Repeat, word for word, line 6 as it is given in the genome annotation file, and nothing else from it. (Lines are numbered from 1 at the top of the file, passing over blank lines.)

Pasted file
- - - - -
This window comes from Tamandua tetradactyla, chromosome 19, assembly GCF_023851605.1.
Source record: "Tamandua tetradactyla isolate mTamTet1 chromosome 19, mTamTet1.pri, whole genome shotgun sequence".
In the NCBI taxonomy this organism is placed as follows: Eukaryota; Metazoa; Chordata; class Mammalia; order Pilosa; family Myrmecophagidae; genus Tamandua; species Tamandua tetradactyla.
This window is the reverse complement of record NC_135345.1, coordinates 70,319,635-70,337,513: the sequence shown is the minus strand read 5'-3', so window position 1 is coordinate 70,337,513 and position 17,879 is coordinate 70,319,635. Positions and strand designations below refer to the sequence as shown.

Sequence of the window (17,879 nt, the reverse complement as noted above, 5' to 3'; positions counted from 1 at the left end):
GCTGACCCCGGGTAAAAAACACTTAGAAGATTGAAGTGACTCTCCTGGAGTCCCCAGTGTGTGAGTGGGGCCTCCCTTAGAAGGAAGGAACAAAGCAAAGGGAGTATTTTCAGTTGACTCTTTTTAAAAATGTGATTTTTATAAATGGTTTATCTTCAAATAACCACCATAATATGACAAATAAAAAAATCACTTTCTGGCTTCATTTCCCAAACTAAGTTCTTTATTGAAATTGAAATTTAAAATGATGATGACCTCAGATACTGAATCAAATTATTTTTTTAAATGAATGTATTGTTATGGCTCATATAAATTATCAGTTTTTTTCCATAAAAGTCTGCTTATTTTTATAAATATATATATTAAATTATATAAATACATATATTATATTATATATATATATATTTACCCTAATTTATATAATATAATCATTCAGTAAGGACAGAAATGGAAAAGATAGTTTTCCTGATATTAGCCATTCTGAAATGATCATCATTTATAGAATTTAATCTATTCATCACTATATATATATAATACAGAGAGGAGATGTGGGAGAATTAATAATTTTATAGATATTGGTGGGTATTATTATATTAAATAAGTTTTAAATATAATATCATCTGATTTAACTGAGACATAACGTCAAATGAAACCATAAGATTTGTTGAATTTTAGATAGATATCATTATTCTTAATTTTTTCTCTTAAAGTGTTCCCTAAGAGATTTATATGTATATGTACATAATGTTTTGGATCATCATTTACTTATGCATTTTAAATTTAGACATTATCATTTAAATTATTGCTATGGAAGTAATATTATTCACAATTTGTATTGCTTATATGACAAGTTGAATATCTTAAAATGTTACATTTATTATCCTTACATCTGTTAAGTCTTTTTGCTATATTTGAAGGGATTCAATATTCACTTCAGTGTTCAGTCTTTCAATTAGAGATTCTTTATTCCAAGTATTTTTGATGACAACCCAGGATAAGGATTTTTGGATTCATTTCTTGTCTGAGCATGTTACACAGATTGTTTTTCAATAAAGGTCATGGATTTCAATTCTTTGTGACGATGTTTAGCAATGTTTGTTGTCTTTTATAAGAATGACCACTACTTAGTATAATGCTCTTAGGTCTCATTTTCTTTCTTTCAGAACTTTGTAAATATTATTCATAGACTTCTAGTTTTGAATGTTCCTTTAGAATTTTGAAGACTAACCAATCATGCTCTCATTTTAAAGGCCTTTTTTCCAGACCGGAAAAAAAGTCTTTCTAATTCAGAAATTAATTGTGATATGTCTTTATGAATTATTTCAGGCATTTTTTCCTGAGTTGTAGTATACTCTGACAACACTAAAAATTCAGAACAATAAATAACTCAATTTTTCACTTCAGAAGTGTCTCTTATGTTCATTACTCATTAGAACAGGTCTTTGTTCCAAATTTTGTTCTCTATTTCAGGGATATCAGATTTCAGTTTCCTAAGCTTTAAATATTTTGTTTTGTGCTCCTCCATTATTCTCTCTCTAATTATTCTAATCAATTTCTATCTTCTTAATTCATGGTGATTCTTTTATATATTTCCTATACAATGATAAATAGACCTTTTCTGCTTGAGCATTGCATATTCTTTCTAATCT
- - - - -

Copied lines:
GCTGACCCCGGGTAAAAAACACTTAGAAGATTGAAGTGACTCTCCTGGAGTCCCCAGTGTGTGAGTGGGGCCTCCCTTAGAAGGAAGGAACAAAGCAAAGGGAGTATTTTCAGTTGACTCTTTTTAAAAATGTGATTTTTATAAATGGTTTATCTTCAAATAACCACCATAATATGACAAATAAAAAAATCACTTTCTGGCTTCATTTCCCAAACTAAGTTCTTTATTGAAATTGAAATTTAAAATGATGATGACCTCAGATACTGAATCAAATTATTTTTTTAAATGAATGTATTGTTATGGCTCATATAAATTATCAGTTTTTTTCCATAAAAGTCTGCTTATTTTTATAAATATATATATTAAATTATATAAATACATATATTATATTATATATATATATATTTACCCTAATTTATATAATATAATCATTCAGTAAGGACAGAAATGGAAAAGATAGTTTTCCTGATATTAGCCATTCTGAAATGATCATCATTTATAGAATTTAATCTATTCATCACTATATATATATAATACAGAGAGGAGATGTGGGAGAATTAATAATTTTATAGATATTGGTGGGTATTATTATATTAAATAAGTTTTAAATATAATATCATCTGATTTAACTGAGACATAACGTCAAATGAAACCATAAGATTTGTTGAATTTTAGATAGATATCATTATTCTTAATTTTTTCTCTTAAAGTGTTCCCTAAGAGATTTATATGTATATGTACATAATGTTTTGGATCATCATTTACTTATGCATTTTAAATTTAGACATTATCATTTAAATTATTGCTATGGAAGTAATATTATTCACAATTTGTATTGCTTATATGACAAGTTGAATATCTTAAAATGTTACATTTATTATCCTTACATCTGTTAAGTCTTTTTGCTATATTTGAAGGGATTCAATATTCACTTCAGTGTTCAGTCTTTCAATTAGAGATTCTTTATTCCAAGTATTTTTGATGACAACCCAGGATAAGGATTTTTGGATTCATTTCTTGTCTGAGCATGTTACACAGATTGTTTTTCAATAAAGGTCATGGATTTCAATTCTTTGTGACGATGTTTAGCAATGTTTGTTGTCTTTTATAAGAATGACCACTACTTAGTATAATGCTCTTAGGTCTCATTTTCTTTCTTTCAGAACTTTGTAAATATTATTCATAGACTTCTAGTTTTGAATGTTCCTTTAGAATTTTGAAGACTAACCAATCATGCTCTCATTTTAAAGGCCTTTTTTCCAGACCGGAAAAAAAGTCTTTCTAATTCAGAAATTAATTGTGATATGTCTTTATGAATTATTTCAGGCATTTTTTCCTGAGTTGTAGTATACTCTGACAACACTAAAAATTCAGAACAATAAATAACTCAATTTTTCACTTCAGAAGTGTCTCTTATGTTCATTACTCATTAGAACAGGTCTTTGTTCCAAATTTTGTTCTCTATTTCAGGGATATCAGATTTCAGTTTCCTAAGCTTTAAATATTTTGTTTTGTGCTCCTCCATTATTCTCTCTCTAATTATTCTAATCAATTTCTATCTTCTTAATTCATGGTGATTCTTTTATATATTTCCTATACAATGATAAATAGACCTTTTCTGCTTGAGCATTGCATATTCTTTCTAATCT